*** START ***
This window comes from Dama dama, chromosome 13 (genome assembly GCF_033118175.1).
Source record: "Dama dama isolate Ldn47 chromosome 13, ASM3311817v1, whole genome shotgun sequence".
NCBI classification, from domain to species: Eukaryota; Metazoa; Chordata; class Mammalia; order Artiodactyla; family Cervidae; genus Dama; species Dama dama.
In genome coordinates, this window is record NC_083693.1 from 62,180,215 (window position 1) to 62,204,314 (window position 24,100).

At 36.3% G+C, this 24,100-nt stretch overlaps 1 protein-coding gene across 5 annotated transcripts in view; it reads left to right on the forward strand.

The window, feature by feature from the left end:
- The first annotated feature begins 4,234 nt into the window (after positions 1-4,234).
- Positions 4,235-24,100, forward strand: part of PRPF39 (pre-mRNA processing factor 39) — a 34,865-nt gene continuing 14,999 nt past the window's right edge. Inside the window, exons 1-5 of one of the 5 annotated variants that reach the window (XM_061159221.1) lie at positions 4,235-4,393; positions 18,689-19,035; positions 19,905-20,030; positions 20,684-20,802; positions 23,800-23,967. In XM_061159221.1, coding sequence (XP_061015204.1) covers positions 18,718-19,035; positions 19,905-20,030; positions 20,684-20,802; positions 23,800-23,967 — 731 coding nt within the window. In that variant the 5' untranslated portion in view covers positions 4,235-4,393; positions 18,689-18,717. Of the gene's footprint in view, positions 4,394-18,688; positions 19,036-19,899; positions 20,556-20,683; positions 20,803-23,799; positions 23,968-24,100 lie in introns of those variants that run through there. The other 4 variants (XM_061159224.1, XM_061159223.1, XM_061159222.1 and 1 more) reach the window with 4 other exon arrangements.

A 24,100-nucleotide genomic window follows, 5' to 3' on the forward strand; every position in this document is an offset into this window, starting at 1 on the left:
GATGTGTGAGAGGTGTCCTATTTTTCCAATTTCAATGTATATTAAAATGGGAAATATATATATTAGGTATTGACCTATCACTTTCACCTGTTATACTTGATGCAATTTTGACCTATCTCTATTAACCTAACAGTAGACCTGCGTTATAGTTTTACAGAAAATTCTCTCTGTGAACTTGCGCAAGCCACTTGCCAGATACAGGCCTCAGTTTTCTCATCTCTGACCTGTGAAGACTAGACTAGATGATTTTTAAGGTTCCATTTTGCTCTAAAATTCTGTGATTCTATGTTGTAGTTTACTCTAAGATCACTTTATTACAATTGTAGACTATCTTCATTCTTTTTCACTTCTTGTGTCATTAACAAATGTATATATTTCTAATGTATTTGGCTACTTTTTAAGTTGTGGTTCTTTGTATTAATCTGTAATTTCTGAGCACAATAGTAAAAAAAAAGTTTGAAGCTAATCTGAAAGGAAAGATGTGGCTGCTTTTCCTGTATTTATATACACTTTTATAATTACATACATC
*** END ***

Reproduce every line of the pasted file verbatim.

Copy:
This window comes from Dama dama, chromosome 13 (genome assembly GCF_033118175.1).
Source record: "Dama dama isolate Ldn47 chromosome 13, ASM3311817v1, whole genome shotgun sequence".
NCBI classification, from domain to species: Eukaryota; Metazoa; Chordata; class Mammalia; order Artiodactyla; family Cervidae; genus Dama; species Dama dama.
In genome coordinates, this window is record NC_083693.1 from 62,180,215 (window position 1) to 62,204,314 (window position 24,100).

At 36.3% G+C, this 24,100-nt stretch overlaps 1 protein-coding gene across 5 annotated transcripts in view; it reads left to right on the forward strand.

The window, feature by feature from the left end:
- The first annotated feature begins 4,234 nt into the window (after positions 1-4,234).
- Positions 4,235-24,100, forward strand: part of PRPF39 (pre-mRNA processing factor 39) — a 34,865-nt gene continuing 14,999 nt past the window's right edge. Inside the window, exons 1-5 of one of the 5 annotated variants that reach the window (XM_061159221.1) lie at positions 4,235-4,393; positions 18,689-19,035; positions 19,905-20,030; positions 20,684-20,802; positions 23,800-23,967. In XM_061159221.1, coding sequence (XP_061015204.1) covers positions 18,718-19,035; positions 19,905-20,030; positions 20,684-20,802; positions 23,800-23,967 — 731 coding nt within the window. In that variant the 5' untranslated portion in view covers positions 4,235-4,393; positions 18,689-18,717. Of the gene's footprint in view, positions 4,394-18,688; positions 19,036-19,899; positions 20,556-20,683; positions 20,803-23,799; positions 23,968-24,100 lie in introns of those variants that run through there. The other 4 variants (XM_061159224.1, XM_061159223.1, XM_061159222.1 and 1 more) reach the window with 4 other exon arrangements.

A 24,100-nucleotide genomic window follows, 5' to 3' on the forward strand; every position in this document is an offset into this window, starting at 1 on the left:
GATGTGTGAGAGGTGTCCTATTTTTCCAATTTCAATGTATATTAAAATGGGAAATATATATATTAGGTATTGACCTATCACTTTCACCTGTTATACTTGATGCAATTTTGACCTATCTCTATTAACCTAACAGTAGACCTGCGTTATAGTTTTACAGAAAATTCTCTCTGTGAACTTGCGCAAGCCACTTGCCAGATACAGGCCTCAGTTTTCTCATCTCTGACCTGTGAAGACTAGACTAGATGATTTTTAAGGTTCCATTTTGCTCTAAAATTCTGTGATTCTATGTTGTAGTTTACTCTAAGATCACTTTATTACAATTGTAGACTATCTTCATTCTTTTTCACTTCTTGTGTCATTAACAAATGTATATATTTCTAATGTATTTGGCTACTTTTTAAGTTGTGGTTCTTTGTATTAATCTGTAATTTCTGAGCACAATAGTAAAAAAAAAGTTTGAAGCTAATCTGAAAGGAAAGATGTGGCTGCTTTTCCTGTATTTATATACACTTTTATAATTACATACATC